Pedro Lourenço (Managing Partner) and The Story of Green Boots 

The Fashion Law –WFMFR team visited the headquarters of the Green Boots enterprise in Alcobaça (Portugal) which produces boots from recycled tyres and biodegradable materials, as well as capes, backpacks, belts and other accessories. The design, the materials and production are entirely made in Portugal. The footwear is made at an enterprise belonging to the experienced shoemaker Rafael da Silva located near the Green Boots’ headquarters where other accessories and clothes are made. It is a story of a family business, with the determination of recovering a traditional product, creating jobs in the region and implementing sustainable standards, all in which is led by the young entrepreneur Pedro Lourenço.

Lígia Carvalho Abreu (Fashion Law-WFMFR):  How did the idea of creating a Green Boots company come about?

Pedro Lourenço: The idea of creating a footwear brand that settled into what are the roots of Portuguese footwear production came at the end of 2013. We found that in the Central region there was a niche in footwear production (despite the epicenter of this industry being in the north), which features very high quality and has an undeniable and proud history. We therefore used this as the motto for the creation of our brand.

Left: English Lace and Chita of Alcobaça used at Green Boots/ Right: Working table

Lígia Carvalho Abreu (Fashion Law -WFMFR): The Green Boots represent the recovery of traditional footwear, as they are a new version  of the working boots created in 1955 by the master shoemaker José Rodrigues Serrazina, made in the region where nowadays a more modern and environmentally friendly version is produced. Why did you choose these boots as the company’s main object of production?

Pedro Lourenço: We have always prided ourselves in our history. In Portugal, there are plenty of very high quality products which are under appreciated, and these boots are a good example of this.  They are products that have marked generations, which have withstood the passage of time and have become symbols of national and regional culture. What we wanted to do was to really bring these products, genes and history to the present. We wanted to make a typical Portuguese, handmade boot known to the world, one with the highest of quality and comfort, and one that has an ecological aspect and value chain sustainability.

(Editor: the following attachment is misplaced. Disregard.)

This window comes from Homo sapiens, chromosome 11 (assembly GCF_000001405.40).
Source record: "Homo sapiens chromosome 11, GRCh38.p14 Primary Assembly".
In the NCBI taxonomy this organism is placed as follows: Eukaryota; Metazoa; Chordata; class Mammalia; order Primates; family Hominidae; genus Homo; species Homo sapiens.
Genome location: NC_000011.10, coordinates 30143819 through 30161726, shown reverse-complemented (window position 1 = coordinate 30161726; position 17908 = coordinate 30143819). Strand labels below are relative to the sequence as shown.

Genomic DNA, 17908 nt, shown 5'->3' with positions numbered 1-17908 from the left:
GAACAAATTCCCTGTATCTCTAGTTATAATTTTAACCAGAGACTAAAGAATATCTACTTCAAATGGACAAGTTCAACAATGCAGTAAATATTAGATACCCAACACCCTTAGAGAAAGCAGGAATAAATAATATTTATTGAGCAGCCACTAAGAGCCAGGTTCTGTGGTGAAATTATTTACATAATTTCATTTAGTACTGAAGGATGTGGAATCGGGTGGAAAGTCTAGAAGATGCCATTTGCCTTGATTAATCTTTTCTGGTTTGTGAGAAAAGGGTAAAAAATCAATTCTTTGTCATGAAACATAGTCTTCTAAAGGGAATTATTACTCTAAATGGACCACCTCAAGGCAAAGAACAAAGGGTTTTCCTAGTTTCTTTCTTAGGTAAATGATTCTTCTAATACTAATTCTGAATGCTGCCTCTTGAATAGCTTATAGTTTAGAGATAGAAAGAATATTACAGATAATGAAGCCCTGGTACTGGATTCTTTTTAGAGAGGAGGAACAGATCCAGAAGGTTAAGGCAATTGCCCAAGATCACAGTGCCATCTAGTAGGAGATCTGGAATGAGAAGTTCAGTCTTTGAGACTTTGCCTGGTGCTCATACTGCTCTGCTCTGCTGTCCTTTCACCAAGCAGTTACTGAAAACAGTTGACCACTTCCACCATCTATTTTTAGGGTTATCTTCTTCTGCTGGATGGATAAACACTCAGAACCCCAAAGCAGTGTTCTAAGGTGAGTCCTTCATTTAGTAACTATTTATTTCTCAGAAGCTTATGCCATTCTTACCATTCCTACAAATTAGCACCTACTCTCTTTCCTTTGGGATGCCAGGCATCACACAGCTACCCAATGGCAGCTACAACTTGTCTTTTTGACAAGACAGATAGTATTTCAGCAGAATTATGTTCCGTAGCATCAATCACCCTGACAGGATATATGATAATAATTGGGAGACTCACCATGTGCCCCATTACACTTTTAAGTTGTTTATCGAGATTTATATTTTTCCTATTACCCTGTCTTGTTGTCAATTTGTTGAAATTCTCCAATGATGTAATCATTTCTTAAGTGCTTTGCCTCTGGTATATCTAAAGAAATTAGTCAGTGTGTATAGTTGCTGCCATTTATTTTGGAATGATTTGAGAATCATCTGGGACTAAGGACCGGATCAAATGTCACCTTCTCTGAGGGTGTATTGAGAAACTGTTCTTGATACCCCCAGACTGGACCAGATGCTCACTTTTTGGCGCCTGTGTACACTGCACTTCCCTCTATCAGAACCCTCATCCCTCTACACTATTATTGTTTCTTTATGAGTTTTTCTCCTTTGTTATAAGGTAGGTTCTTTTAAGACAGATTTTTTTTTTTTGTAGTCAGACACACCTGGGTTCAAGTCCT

Left: Green Boots (Oporto in the Morning) Right: Oporto by Lígia Carvalho Abreu

Lígia Carvalho Abreu (Fashion Law-WFMFR): Which elements, in terms of quality and sustainability, highlight the level of production and finishing in Green Boots?

Pedro Lourenço: All our boots are produced using the Goodyear Welt method, a method of shoe construction that dates back to 1869 and one that ensures durability, comfort and unique resistance to footwear. It also easily allows the replacement of soles, without having to disassemble the entire boot and redo the product altogether. Furthermore we pay much attention to the quality of materials used, such as the skins, which are treated without the use of chromium, making them more environmentally friendly. We also use recycled tyre soles in some of our products and only 100% Portuguese fabrics in the lining of all the products, as well as a high antibacterial density foam in the insole which ensures comfort and prevents the accumulation of bacteria responsible for bad smells in footwear.

Green Boots

Lígia Carvalho Abreu (Fashion Law-WFMFR):  Who produces Green Boots? How long does it take to produce a pair of boots?

Pedro Lourenço: Green Boots are produced in a factory in Benedita, in the Leiria district. In order to produce a pair of boots at least four hours are required, from cutting the skin, then sewing and assembling the shoe to its final finishing touches.

Inside the entreprise of Rafael da Silva where the Green Boots are made 

Lígia Carvalho Abreu (Fashion Law-WFMFR): Who is responsible for its design?